- The Washington Times - Friday, July 4, 2003

Philip Barry is best known today as the playwright who created two of the defining comic roles of Katharine Hepburn’s career: Tracy Lord, the haughty rich girl who sails through “The Philadelphia Story” on a soft breeze of wealth, beauty and privilege, and Laura, the down-to-earth heiress ill at ease with her wealth who captures Cary Grant’s heart in the 1938 George Cukor film, “Holiday.”

Miss Hepburn’s career in Hollywood was on the skids when Mr. Barry created Tracy Lord with the actress clearly in mind. After 14 starring film roles, Miss Hepburn was perceived as affected, remote and aristocratic. In an egalitarian culture, that spelled box-office poison. Tracy Lord, whom her own father says lacks “an understanding heart,” is just such an inaccessible goddess. “Philadelphia” is the story of Tracy’s — and implicitly Miss Hepburn’s — comeuppance, humanization and redemption.

Both the play, which Miss Hepburn starred in at Broadway’s Shubert Theatre in 1939, and the 1940 George Cukor movie (like “Holiday,” adapted for the screen from Mr. Barry’s play by Mr. Barry’s good friend, the great Hollywood scenarist Donald Ogden Stewart) were smash hits. The twin successes revived Miss Hepburn’s sputtering career and established a template, in the view of critic James Harvey and others, for her most successful future roles — the superwoman humbled.

In his day, Philip Barry (1896-1949) was favorably compared to fellow playwright Noel Coward, but while modern audiences may remember the author of “Private Lives” and “Present Laughter,” Mr. Barry has slipped into obscurity.



From the 1920s through the 1940s, Mr. Barry’s finest plays were glittering champagne comedies about the rich and sophisticated that managed at the same time to probe such weightier themes as the relations between men and women, rich and poor. In addition to becoming one of the great screen comedies of all time (and Miss Hepburn’s signature role), “The Philadelphia Story” was adapted a second time, by screenwriter Tom Patrick, as the smash 1956 movie musical “High Society,” starring Bing Crosby, Frank Sinatra, Grace Kelly and Louis Armstrong.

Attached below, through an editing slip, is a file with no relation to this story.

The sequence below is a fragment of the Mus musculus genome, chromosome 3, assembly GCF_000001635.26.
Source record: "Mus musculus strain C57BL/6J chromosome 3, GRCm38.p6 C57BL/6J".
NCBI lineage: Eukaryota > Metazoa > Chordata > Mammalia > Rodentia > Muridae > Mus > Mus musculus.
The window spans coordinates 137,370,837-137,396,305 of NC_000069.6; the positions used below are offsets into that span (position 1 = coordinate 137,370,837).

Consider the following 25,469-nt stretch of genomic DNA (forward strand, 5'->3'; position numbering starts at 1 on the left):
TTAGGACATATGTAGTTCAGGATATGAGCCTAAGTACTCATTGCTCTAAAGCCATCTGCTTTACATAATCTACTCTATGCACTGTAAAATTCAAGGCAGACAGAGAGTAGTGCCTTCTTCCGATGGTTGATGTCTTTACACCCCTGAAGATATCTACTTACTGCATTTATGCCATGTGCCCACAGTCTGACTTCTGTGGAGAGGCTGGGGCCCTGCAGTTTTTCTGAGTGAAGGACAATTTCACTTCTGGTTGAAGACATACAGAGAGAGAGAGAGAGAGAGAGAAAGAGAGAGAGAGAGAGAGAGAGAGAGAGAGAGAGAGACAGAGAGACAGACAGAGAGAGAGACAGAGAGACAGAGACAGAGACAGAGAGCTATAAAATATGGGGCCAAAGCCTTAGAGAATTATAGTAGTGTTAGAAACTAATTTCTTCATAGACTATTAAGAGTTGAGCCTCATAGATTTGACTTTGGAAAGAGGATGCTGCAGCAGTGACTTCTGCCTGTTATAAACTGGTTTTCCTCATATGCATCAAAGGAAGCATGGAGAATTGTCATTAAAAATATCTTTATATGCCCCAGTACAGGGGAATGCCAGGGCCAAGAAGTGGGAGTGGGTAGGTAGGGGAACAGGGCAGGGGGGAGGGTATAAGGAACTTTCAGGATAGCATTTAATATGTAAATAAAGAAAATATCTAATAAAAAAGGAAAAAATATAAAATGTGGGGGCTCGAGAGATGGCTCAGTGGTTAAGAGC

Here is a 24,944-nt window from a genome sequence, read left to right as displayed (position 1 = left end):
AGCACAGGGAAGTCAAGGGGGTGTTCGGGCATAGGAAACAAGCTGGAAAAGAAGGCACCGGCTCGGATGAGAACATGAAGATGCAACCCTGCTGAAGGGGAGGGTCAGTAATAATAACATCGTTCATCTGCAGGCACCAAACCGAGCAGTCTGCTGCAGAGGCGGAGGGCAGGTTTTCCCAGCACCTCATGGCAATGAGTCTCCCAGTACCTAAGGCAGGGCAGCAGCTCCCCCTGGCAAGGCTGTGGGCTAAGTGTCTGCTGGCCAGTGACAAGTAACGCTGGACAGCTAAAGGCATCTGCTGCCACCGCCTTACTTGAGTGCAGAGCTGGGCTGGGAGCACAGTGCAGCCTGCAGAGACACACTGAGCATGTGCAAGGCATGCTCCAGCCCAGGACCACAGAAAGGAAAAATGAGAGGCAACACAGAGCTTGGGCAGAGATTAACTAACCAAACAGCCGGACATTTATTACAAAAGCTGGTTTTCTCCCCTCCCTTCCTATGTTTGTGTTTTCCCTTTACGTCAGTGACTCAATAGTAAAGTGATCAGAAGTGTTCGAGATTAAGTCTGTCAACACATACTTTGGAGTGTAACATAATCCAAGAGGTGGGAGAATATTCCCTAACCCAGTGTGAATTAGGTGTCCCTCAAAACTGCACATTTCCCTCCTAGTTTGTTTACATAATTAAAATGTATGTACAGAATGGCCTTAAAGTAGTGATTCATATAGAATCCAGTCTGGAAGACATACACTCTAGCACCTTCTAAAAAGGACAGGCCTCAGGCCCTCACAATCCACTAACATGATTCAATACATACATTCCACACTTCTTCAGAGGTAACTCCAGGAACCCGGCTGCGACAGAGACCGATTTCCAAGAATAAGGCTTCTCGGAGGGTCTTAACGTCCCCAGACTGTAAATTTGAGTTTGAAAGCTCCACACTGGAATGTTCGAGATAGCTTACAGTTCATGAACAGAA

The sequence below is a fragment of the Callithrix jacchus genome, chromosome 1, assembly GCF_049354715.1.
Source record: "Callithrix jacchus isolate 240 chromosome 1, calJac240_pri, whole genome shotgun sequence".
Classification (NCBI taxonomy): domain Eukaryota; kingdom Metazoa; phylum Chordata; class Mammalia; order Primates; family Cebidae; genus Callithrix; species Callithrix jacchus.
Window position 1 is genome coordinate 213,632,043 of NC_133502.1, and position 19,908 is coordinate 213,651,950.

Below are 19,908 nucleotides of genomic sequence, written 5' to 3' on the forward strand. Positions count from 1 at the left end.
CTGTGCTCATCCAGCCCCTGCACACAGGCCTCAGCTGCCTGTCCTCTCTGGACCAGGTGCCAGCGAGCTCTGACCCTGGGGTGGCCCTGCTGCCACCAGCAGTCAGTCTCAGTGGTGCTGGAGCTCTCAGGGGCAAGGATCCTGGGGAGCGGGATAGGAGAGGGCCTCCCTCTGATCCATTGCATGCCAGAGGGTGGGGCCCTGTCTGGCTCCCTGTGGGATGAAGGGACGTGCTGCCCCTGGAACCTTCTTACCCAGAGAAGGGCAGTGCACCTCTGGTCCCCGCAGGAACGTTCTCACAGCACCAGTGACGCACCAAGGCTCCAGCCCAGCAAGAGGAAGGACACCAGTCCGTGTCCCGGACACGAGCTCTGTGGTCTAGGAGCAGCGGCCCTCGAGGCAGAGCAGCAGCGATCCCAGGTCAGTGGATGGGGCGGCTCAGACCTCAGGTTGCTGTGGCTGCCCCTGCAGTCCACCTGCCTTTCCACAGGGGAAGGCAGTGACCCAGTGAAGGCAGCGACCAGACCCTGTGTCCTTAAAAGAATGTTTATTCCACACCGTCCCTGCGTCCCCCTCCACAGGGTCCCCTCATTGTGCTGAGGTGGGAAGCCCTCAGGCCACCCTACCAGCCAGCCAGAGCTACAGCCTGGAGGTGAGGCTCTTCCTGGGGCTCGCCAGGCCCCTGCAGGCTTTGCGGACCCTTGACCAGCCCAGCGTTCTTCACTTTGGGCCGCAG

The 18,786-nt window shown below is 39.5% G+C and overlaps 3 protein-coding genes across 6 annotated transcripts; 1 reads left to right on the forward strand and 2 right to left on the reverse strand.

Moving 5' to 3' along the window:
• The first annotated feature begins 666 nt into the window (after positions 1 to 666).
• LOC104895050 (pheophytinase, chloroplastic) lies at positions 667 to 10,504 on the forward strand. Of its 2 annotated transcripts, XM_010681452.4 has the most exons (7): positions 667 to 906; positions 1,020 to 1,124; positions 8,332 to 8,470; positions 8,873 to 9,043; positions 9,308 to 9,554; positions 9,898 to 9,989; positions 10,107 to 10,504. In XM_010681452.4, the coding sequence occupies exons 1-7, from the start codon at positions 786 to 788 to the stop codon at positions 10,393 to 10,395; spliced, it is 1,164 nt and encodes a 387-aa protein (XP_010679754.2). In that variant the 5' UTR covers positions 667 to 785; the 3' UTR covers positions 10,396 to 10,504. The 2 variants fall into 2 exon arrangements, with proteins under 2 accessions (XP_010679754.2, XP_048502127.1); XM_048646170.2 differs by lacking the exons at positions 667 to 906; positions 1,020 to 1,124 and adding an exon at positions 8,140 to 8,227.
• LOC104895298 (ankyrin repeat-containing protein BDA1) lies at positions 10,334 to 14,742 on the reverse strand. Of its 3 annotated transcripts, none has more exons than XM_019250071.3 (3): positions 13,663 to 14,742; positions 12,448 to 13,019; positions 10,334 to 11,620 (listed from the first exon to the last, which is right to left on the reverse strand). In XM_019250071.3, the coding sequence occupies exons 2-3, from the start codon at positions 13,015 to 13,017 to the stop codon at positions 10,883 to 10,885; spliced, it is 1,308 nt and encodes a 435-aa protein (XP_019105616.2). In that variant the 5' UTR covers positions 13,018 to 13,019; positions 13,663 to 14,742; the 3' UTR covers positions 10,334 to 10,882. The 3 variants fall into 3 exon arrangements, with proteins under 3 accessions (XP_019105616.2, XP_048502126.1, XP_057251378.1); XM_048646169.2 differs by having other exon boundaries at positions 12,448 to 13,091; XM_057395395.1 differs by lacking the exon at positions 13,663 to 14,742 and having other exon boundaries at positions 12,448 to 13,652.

In 1928, Philip Barry established himself as the reigning American master of high comedy with “Holiday,” the story of a wealthy young man who rejects the work ethic to live a life of hedonism while he is still young enough to enjoy it. It was an immediate success, but Philip Barry was no flash in the pan.

Throughout his career, “he constantly experimented with form and content,” says Jack Marshall, artistic director of Arlington’s American Century Theater, which revived Mr. Barry’s play, “Hotel Universe,” in 2001.

His plays were fodder for Tinseltown, but Mr. Barry never wrote the film adaptations, leaving them to Mr. Stewart and other screenwriters. As a stylist, Mr. Barry was summed up by New Yorker writer Brendan Gill in his book, “States of Grace,” as someone who writes about “conditions in the life of the present time which shall be amusing, and at the same time amuse in such a way that one finds one is thinking about the play afterwards — not exactly in amusement, but thoughtfully and pleasantly.”

According to his papers at the Georgetown University collection, the upstate New York-born Mr. Barry began writing at age 9. After an education in Catholic and public schools, he entered Yale in 1913.

In his Yale years, he wrote an experimental one-act play for the drama club titled, “Autonomy.” The play was sound enough to win him entry into the prestigious English 47 Workshop at Harvard, directed by George Pierce Baker, who helped launch the careers of George Abbott, Eugene O’Neill, Sidney Howard, and S.N. Behrman. It was Baker who encouraged Mr. Barry to forget about European avant-garde aestheticism and concentrate on American themes and what he knew — namely, the lives of the rich and entitled.